“Beautiful young people are accidents of nature, but beautiful old people are works of art” 

-Eleanor Roosevelt

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The Straw That Stirs the Drink

The Straw That Stirs the Drink

The conversation that woke me up

It was the fall of 2018, and I was having what I thought was a casual conversation with my friend Gordon Starr–just two business leaders catching up on what we were up to personally and with our work–one of many such conversations we’d had over the years. Then I mentioned that my 65th birthday was approaching and I wasn’t sure how to feel about that milestone. How had 65 crept up on me so fast?

”You’re approaching 65. So you’ve got maybe 25 years left. How are you going to spend the next 25 years of your life?” Gordon asked.

What?  This was no longer a casual conversation.

“Try flipping your aging paradigm like I did,” he advised. “I have 22 years left, and I really recommend looking at how you are going to take advantage of what life has given you so far. How will you make the maximum difference going forward?”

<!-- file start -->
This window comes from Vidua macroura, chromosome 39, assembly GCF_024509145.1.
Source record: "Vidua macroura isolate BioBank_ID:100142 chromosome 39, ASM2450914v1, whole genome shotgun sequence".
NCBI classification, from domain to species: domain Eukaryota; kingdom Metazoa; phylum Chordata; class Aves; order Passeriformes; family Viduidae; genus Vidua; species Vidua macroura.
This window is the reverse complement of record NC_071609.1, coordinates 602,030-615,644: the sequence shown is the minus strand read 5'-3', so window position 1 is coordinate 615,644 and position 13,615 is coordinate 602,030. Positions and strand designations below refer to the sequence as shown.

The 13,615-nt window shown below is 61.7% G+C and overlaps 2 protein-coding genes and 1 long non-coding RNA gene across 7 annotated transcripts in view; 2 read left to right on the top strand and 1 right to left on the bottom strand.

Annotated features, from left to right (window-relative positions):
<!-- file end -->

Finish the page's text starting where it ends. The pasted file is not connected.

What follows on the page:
Whoa! Gordon’s questions had stopped me in my tracks. I needed to think.

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Becoming a Volunteer

Becoming a Volunteer

 

A Social Quid Pro Quo

About ten years ago I started thinking about retiring. I lived in Mexico and was teaching university students online, having already stepped back from the most active elements of my career working as a consultant for large organizations. A few years later, I moved back to the US and slowly wound down my teaching work. It took me a few years to go from “thinking about it” to making it official, but for the last three years I have been fully retired.

At first it was kind of nice; I had no serious responsibilities. I had no clients to call, no student papers to correct, and no research duties. Life was good…for a couple of months.

However, after catching up on my reading list and binge-watching Game of Thrones, I started to get bored. I started to not have a reason to get out of bed in the morning. I would lie there and think about what I had to do that day: Let’s see…coffee, read the local paper (bad news), surf the net (more bad news), and walk my dogs (the high point of my day). I started to wish I had kids and grandkids. Maybe I could offer some sage advice about something or nurture a sick child. Anything to make me feel like I was being of value as I had when I felt my clients and students held me in some regard. I had no real friends nearby so visiting them was out of the question.

I had lived in this state of mind for a few months when I started to realize it was affecting my mental health. I was starting to feel depressed...

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